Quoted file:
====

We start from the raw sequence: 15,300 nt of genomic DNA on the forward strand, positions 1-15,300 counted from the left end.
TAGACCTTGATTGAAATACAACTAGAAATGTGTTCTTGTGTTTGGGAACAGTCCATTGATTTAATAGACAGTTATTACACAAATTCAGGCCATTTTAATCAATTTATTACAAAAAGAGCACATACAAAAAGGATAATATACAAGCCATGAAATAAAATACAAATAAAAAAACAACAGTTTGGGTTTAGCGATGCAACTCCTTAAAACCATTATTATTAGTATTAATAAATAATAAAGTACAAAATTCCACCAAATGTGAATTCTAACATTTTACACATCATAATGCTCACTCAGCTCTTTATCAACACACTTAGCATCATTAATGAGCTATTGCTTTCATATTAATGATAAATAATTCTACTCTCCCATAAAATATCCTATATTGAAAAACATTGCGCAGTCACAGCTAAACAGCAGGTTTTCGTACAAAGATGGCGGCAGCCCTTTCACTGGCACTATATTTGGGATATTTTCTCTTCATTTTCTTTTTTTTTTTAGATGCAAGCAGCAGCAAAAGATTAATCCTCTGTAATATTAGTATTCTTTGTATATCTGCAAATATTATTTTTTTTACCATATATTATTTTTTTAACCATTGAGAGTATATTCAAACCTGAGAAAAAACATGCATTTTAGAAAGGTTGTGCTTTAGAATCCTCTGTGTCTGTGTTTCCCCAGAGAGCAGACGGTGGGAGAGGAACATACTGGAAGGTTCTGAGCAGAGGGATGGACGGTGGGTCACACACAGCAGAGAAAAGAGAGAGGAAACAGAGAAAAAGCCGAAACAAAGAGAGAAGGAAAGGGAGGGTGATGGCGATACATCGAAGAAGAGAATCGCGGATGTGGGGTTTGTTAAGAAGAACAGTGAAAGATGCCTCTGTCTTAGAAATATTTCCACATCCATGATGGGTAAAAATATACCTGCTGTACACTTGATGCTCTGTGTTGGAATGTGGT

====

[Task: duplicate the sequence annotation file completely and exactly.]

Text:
We start from the raw sequence: 15,300 nt of genomic DNA on the forward strand, positions 1-15,300 counted from the left end.
TAGACCTTGATTGAAATACAACTAGAAATGTGTTCTTGTGTTTGGGAACAGTCCATTGATTTAATAGACAGTTATTACACAAATTCAGGCCATTTTAATCAATTTATTACAAAAAGAGCACATACAAAAAGGATAATATACAAGCCATGAAATAAAATACAAATAAAAAAACAACAGTTTGGGTTTAGCGATGCAACTCCTTAAAACCATTATTATTAGTATTAATAAATAATAAAGTACAAAATTCCACCAAATGTGAATTCTAACATTTTACACATCATAATGCTCACTCAGCTCTTTATCAACACACTTAGCATCATTAATGAGCTATTGCTTTCATATTAATGATAAATAATTCTACTCTCCCATAAAATATCCTATATTGAAAAACATTGCGCAGTCACAGCTAAACAGCAGGTTTTCGTACAAAGATGGCGGCAGCCCTTTCACTGGCACTATATTTGGGATATTTTCTCTTCATTTTCTTTTTTTTTTTAGATGCAAGCAGCAGCAAAAGATTAATCCTCTGTAATATTAGTATTCTTTGTATATCTGCAAATATTATTTTTTTTACCATATATTATTTTTTTAACCATTGAGAGTATATTCAAACCTGAGAAAAAACATGCATTTTAGAAAGGTTGTGCTTTAGAATCCTCTGTGTCTGTGTTTCCCCAGAGAGCAGACGGTGGGAGAGGAACATACTGGAAGGTTCTGAGCAGAGGGATGGACGGTGGGTCACACACAGCAGAGAAAAGAGAGAGGAAACAGAGAAAAAGCCGAAACAAAGAGAGAAGGAAAGGGAGGGTGATGGCGATACATCGAAGAAGAGAATCGCGGATGTGGGGTTTGTTAAGAAGAACAGTGAAAGATGCCTCTGTCTTAGAAATATTTCCACATCCATGATGGGTAAAAATATACCTGCTGTACACTTGATGCTCTGTGTTGGAATGTGGT